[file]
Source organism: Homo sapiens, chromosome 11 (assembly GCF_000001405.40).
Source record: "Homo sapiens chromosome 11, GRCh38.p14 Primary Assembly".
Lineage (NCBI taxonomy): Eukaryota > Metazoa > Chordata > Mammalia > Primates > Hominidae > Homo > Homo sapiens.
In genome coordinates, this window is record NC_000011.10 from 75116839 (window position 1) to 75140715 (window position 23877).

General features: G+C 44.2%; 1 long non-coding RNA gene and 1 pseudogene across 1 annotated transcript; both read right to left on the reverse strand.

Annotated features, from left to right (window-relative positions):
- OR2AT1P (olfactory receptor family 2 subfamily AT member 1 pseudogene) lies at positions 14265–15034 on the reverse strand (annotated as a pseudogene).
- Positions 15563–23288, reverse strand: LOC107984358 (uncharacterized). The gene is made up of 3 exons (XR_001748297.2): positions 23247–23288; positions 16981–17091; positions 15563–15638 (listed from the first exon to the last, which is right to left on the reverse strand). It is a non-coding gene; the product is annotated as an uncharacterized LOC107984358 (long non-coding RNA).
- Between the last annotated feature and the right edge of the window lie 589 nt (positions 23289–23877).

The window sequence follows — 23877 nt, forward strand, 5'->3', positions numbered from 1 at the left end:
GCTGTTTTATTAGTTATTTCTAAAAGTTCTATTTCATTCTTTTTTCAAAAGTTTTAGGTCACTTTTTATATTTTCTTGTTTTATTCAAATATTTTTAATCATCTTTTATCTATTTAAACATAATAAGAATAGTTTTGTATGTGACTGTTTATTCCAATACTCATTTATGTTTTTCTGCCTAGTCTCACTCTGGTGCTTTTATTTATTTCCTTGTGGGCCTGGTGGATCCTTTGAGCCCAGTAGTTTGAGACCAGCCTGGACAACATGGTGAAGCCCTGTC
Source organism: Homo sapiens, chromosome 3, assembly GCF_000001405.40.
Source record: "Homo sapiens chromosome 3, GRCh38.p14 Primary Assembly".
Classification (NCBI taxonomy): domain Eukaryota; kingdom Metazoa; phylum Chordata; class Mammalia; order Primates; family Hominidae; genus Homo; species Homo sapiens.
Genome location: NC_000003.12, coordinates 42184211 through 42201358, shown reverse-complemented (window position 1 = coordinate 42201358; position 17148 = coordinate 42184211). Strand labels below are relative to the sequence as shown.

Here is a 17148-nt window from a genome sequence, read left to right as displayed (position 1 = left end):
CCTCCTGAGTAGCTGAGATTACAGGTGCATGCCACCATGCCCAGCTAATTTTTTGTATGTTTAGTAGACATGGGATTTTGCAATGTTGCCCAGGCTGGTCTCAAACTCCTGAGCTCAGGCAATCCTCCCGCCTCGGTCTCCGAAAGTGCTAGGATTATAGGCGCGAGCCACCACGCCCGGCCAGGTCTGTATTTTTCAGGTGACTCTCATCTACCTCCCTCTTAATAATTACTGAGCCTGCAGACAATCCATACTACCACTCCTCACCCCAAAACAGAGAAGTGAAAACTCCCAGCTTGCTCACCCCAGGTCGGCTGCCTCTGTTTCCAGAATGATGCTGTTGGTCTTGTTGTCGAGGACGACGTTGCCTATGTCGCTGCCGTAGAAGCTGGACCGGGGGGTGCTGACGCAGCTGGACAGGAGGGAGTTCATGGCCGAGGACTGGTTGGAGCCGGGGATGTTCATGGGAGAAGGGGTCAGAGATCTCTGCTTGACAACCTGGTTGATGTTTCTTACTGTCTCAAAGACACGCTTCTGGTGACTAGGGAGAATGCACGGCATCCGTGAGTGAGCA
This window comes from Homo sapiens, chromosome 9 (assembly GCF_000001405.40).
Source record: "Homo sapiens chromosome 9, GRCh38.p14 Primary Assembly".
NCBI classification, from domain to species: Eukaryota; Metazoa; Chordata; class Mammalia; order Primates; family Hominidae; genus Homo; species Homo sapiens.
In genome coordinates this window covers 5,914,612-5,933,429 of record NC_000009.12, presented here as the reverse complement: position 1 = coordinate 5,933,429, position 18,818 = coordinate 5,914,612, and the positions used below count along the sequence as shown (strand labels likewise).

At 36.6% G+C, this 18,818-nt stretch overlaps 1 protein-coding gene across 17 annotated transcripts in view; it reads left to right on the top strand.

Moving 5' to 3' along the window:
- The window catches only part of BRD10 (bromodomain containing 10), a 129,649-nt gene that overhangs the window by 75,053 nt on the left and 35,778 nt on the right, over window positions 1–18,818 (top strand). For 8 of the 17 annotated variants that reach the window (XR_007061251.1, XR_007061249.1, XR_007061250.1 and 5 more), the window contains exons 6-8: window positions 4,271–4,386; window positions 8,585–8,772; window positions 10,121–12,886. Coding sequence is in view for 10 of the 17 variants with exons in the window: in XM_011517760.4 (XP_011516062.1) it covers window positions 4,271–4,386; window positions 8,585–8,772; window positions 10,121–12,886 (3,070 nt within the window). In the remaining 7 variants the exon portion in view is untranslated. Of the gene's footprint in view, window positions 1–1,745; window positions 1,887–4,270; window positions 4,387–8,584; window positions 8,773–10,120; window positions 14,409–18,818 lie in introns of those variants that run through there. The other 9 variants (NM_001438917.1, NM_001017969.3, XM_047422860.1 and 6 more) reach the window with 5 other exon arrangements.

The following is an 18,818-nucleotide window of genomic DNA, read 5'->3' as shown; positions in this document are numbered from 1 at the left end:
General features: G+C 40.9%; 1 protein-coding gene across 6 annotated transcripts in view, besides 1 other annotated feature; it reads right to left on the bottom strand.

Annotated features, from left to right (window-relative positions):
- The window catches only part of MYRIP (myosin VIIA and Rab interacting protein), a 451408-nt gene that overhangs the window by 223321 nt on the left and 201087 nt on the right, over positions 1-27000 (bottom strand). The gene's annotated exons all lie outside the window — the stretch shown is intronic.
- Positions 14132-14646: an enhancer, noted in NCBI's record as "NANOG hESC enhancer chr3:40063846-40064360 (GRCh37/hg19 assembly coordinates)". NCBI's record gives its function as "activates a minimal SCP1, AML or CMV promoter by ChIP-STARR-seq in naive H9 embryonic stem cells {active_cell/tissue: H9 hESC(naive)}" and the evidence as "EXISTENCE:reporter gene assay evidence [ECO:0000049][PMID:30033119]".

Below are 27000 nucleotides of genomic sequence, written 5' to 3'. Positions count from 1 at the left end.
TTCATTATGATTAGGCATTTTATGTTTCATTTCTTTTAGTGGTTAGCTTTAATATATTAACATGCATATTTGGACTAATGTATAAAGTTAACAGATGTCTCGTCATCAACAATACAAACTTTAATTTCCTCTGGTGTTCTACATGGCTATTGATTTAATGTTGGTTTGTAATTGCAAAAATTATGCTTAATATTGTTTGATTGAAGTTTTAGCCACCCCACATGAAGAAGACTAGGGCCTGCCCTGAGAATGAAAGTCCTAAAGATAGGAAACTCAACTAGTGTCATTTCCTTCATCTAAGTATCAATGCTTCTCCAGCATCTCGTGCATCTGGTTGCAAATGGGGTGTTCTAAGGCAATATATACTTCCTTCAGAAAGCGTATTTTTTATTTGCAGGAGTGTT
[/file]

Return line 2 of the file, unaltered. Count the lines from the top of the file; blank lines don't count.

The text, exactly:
Source record: "Homo sapiens chromosome 11, GRCh38.p14 Primary Assembly".